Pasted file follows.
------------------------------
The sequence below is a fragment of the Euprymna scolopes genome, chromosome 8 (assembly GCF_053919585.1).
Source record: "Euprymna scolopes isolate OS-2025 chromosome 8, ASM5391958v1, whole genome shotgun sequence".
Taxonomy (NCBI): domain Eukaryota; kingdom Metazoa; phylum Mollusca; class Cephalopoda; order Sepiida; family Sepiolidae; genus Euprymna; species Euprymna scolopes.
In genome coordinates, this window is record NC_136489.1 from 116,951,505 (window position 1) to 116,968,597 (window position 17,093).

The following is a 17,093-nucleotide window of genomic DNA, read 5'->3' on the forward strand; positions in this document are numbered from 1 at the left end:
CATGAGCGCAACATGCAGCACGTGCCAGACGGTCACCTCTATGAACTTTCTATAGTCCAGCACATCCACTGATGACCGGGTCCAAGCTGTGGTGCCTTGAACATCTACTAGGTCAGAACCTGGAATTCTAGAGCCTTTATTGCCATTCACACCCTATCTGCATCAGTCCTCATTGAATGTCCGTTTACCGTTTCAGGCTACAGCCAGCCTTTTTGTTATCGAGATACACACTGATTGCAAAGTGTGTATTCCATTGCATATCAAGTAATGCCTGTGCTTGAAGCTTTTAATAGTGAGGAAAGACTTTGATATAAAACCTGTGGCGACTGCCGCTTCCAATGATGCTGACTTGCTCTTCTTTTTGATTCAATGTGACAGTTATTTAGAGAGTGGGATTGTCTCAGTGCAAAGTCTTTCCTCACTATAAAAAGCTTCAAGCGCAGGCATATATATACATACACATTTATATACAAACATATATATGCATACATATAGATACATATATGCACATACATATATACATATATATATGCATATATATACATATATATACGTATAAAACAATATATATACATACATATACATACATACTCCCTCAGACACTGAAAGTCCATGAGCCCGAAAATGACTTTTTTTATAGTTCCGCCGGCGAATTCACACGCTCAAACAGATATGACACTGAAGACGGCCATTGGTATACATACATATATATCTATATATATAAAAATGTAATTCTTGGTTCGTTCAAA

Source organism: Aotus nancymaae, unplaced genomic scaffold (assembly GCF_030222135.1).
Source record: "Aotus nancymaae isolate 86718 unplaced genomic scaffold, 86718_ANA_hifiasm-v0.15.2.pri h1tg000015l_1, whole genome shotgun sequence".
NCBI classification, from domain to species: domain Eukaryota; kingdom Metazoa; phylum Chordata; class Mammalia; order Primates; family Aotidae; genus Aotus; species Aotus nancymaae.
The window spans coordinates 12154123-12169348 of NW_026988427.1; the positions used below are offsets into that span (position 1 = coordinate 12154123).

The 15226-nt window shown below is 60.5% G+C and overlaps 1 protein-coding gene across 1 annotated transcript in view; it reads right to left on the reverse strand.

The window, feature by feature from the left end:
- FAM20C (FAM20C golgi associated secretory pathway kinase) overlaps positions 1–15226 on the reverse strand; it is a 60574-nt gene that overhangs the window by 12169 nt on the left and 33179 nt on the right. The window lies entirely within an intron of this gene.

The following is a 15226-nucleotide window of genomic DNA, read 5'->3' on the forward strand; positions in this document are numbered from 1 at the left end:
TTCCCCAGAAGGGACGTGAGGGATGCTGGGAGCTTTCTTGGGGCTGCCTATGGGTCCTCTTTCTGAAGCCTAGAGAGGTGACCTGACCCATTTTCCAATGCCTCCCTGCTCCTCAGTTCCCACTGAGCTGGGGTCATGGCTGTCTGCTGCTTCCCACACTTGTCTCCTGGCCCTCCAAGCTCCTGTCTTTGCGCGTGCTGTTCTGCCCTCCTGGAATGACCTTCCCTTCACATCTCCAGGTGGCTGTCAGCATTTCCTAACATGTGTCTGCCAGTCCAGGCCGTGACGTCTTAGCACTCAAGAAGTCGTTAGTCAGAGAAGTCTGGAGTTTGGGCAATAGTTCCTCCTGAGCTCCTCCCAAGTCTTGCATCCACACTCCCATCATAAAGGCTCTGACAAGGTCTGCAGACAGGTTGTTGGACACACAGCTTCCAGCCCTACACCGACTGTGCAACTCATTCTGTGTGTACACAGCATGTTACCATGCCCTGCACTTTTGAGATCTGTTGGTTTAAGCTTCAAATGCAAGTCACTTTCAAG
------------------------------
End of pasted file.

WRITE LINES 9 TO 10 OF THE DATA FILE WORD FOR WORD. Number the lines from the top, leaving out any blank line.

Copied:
NCBI classification, from domain to species: domain Eukaryota; kingdom Metazoa; phylum Chordata; class Mammalia; order Primates; family Aotidae; genus Aotus; species Aotus nancymaae.
The window spans coordinates 12154123-12169348 of NW_026988427.1; the positions used below are offsets into that span (position 1 = coordinate 12154123).